Ryan Coburn of Norwalk – The department has proposed a $250 fine related to criminal convictions for disqualifying offenses, and knowingly making misleading, deceptive, or untrue statements or engaging in unethical conduct that is harmful or detrimental to the public. The department’s public filings give no indication what Coburn did to warrant the disciplinary action, but a statement of the factual circumstances that led to the proposal will be made public once final action is taken in the case. Court records show that in June, six months before the department took action against Coburn, he was convicted of operating a vehicle while intoxicated. He had been pulled over in May for erratic driving and was found to have a bottle of vodka in his truck and a blood-alcohol level of .2 — more than twice the legal limit for driving.

Holly Sampson of Norway — The department has proposed a $250 fine for professional incompetence; failure to conform to the minimum standards of practice; and displaying a substantial lack of knowledge or ability to discharge her professional obligations while meeting minimum clinical standards. It’s alleged that on February 14, 2021, Sampson initiated an intravenous line, or IV, on a colleague at her workplace while not providing emergency medical treatment as part of a state-authorized EMS service. Sampson allegedly obtained the IV supplies and fluids from her employer without the company’s approval.

Jamie Brame of Ainsworth – The department has proposed a $250 fine for professional incompetence by failing to conform to the minimum standards of practice or by displaying a substantial lack of knowledge or ability to discharge his professional obligations while meeting minimum clinical standards. He also was accused of failure to report another emergency medical care provider to the department for regulatory violations, and knowingly aiding or assisting a person in the illegal practice of EMS. The department alleges that on July 4, 2021, while acting as a paramedic student, Brame obtained prescription medications from the inventory of his EMS service and took it home to treat a co-worker who was sick.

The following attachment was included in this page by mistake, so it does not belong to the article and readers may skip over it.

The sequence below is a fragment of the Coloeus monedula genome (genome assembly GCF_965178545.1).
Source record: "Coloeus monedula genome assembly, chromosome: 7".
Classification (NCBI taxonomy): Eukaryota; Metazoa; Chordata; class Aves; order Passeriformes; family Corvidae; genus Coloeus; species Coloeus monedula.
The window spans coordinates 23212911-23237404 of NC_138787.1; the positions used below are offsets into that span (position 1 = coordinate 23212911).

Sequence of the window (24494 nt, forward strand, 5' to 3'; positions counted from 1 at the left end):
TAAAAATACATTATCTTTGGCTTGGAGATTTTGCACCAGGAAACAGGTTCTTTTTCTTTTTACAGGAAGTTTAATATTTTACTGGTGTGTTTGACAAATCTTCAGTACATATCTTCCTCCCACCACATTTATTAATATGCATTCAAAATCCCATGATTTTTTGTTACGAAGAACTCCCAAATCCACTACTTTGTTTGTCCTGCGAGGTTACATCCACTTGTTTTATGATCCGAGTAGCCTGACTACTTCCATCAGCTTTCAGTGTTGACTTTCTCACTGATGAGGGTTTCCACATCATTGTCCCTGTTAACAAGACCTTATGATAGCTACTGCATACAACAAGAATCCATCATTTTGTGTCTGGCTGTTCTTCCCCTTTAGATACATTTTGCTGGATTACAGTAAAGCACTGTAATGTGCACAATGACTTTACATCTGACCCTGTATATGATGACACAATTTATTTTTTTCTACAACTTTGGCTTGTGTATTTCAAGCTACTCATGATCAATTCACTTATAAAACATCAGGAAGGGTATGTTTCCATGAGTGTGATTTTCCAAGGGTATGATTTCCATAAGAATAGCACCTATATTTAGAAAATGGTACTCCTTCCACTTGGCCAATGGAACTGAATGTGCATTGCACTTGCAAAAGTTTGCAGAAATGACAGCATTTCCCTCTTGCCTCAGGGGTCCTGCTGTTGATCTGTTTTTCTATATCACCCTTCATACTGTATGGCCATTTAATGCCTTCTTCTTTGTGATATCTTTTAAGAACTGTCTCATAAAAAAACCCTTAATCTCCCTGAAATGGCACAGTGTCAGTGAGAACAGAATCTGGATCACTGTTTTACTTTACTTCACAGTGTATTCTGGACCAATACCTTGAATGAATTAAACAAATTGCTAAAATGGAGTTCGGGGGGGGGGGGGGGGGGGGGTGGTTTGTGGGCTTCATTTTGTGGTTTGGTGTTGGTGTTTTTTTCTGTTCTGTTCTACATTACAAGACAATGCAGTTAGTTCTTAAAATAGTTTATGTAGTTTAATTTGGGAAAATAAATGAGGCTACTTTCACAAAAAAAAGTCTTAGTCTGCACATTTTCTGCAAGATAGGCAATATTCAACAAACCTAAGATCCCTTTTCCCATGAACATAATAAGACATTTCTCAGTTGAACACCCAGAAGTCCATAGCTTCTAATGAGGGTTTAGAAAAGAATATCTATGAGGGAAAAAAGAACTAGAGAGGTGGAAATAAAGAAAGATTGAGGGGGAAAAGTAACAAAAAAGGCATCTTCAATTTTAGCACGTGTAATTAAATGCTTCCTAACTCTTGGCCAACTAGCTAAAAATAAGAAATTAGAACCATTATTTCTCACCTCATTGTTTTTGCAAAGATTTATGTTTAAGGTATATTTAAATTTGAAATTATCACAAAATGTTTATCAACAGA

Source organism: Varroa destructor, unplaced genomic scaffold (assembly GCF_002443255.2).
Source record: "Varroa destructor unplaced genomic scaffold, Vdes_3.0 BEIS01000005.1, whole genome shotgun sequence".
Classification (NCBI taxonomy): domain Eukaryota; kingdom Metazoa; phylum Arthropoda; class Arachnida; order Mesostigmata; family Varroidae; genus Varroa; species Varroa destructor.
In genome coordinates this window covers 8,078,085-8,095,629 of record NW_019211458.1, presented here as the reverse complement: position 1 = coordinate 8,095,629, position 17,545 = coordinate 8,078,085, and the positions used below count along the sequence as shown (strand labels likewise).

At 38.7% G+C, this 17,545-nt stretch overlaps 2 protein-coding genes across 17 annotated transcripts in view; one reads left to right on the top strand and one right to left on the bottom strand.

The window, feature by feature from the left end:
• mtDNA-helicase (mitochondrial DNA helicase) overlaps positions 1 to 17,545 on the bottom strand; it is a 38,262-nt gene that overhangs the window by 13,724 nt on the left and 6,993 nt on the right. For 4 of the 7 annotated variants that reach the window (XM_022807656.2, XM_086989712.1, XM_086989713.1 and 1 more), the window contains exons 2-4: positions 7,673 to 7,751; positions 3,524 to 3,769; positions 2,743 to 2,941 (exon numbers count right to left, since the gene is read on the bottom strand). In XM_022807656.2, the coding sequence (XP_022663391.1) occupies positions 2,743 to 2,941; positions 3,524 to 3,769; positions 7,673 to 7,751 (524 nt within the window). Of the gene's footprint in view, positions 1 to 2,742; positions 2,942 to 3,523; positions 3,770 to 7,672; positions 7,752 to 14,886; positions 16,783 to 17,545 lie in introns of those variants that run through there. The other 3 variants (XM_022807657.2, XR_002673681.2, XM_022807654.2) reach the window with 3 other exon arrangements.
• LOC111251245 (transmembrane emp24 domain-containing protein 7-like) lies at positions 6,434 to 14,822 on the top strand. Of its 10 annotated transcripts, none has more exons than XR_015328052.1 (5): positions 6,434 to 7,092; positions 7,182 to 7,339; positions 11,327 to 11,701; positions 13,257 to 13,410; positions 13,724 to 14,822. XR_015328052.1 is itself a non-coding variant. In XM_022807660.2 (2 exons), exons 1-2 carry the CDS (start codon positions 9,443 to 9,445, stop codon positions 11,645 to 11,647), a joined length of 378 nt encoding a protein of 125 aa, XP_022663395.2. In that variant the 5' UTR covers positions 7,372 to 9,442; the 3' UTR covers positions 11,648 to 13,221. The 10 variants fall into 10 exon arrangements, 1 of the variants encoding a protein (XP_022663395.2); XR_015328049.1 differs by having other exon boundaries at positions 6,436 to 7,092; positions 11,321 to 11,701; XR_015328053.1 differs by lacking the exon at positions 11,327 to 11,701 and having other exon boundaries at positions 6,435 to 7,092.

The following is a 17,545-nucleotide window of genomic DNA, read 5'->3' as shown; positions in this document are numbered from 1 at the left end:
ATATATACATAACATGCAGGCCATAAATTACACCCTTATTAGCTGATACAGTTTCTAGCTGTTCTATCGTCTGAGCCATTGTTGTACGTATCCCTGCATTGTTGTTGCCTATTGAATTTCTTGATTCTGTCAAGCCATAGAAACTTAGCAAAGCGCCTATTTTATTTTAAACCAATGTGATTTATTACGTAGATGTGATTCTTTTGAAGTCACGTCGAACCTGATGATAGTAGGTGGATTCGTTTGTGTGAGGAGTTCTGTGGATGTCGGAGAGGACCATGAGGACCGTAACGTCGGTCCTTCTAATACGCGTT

Wesley Love of Ainsworth — The department has proposed a $250 fine for professional incompetence by failing to conform to the minimum standards of practice or displaying a substantial lack of knowledge or ability to discharge his professional obligations while meeting minimum clinical standards. Department records indicate he was the co-worker who received medication from Jamie Brame.

Josh Mohrer of Columbus Junction — The department has proposed a $250 fine for professional incompetence by failure to conform to the minimum standards for emergency medical care; failure to report another emergency medical care provider to the department for regulatory violations; and knowingly assisting a person in the illegal practice of EMS. Department records indicate he was a shift supervisor who advised a subordinate, Jamie Brame, to use the EMS service’s prescription medication to treat co-worker Wesley Love.

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Clark Kauffman
Clark Kauffman

Deputy Editor Clark Kauffman has worked during the past 30 years as both an investigative reporter and editorial writer at two of Iowa’s largest newspapers, the Des Moines Register and the Quad-City Times. He has won numerous state and national awards for reporting and editorial writing. His 2004 series on prosecutorial misconduct in Iowa was named a finalist for the Pulitzer Prize for Investigative Reporting. From October 2018 through November 2019, Kauffman was an assistant ombudsman for the Iowa Office of Ombudsman, an agency that investigates citizens’ complaints of wrongdoing within state and local government agencies.